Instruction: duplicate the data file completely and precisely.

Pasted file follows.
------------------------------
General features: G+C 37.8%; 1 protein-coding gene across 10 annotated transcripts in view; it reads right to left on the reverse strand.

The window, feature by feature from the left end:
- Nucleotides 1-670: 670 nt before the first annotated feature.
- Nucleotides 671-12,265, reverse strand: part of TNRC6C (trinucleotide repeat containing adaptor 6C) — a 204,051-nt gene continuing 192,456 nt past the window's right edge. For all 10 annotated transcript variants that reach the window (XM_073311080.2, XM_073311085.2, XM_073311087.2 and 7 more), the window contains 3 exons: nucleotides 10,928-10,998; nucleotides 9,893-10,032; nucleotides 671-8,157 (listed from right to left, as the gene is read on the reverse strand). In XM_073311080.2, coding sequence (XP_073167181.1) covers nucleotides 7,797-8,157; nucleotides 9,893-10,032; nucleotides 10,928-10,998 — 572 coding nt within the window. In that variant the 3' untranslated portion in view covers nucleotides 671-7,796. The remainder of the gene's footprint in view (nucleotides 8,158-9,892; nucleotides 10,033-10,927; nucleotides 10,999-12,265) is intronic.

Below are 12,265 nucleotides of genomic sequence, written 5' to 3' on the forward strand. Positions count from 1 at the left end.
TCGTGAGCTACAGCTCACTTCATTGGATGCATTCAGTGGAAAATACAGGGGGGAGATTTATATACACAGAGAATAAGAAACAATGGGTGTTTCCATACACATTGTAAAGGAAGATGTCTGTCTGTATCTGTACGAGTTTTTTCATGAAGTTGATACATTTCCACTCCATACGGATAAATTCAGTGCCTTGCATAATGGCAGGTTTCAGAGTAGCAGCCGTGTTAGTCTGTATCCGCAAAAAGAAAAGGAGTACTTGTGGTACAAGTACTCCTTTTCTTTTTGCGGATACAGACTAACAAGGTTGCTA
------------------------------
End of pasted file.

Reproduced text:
General features: G+C 37.8%; 1 protein-coding gene across 10 annotated transcripts in view; it reads right to left on the reverse strand.

The window, feature by feature from the left end:
- Nucleotides 1-670: 670 nt before the first annotated feature.
- Nucleotides 671-12,265, reverse strand: part of TNRC6C (trinucleotide repeat containing adaptor 6C) — a 204,051-nt gene continuing 192,456 nt past the window's right edge. For all 10 annotated transcript variants that reach the window (XM_073311080.2, XM_073311085.2, XM_073311087.2 and 7 more), the window contains 3 exons: nucleotides 10,928-10,998; nucleotides 9,893-10,032; nucleotides 671-8,157 (listed from right to left, as the gene is read on the reverse strand). In XM_073311080.2, coding sequence (XP_073167181.1) covers nucleotides 7,797-8,157; nucleotides 9,893-10,032; nucleotides 10,928-10,998 — 572 coding nt within the window. In that variant the 3' untranslated portion in view covers nucleotides 671-7,796. The remainder of the gene's footprint in view (nucleotides 8,158-9,892; nucleotides 10,033-10,927; nucleotides 10,999-12,265) is intronic.

Below are 12,265 nucleotides of genomic sequence, written 5' to 3' on the forward strand. Positions count from 1 at the left end.
TCGTGAGCTACAGCTCACTTCATTGGATGCATTCAGTGGAAAATACAGGGGGGAGATTTATATACACAGAGAATAAGAAACAATGGGTGTTTCCATACACATTGTAAAGGAAGATGTCTGTCTGTATCTGTACGAGTTTTTTCATGAAGTTGATACATTTCCACTCCATACGGATAAATTCAGTGCCTTGCATAATGGCAGGTTTCAGAGTAGCAGCCGTGTTAGTCTGTATCCGCAAAAAGAAAAGGAGTACTTGTGGTACAAGTACTCCTTTTCTTTTTGCGGATACAGACTAACAAGGTTGCTA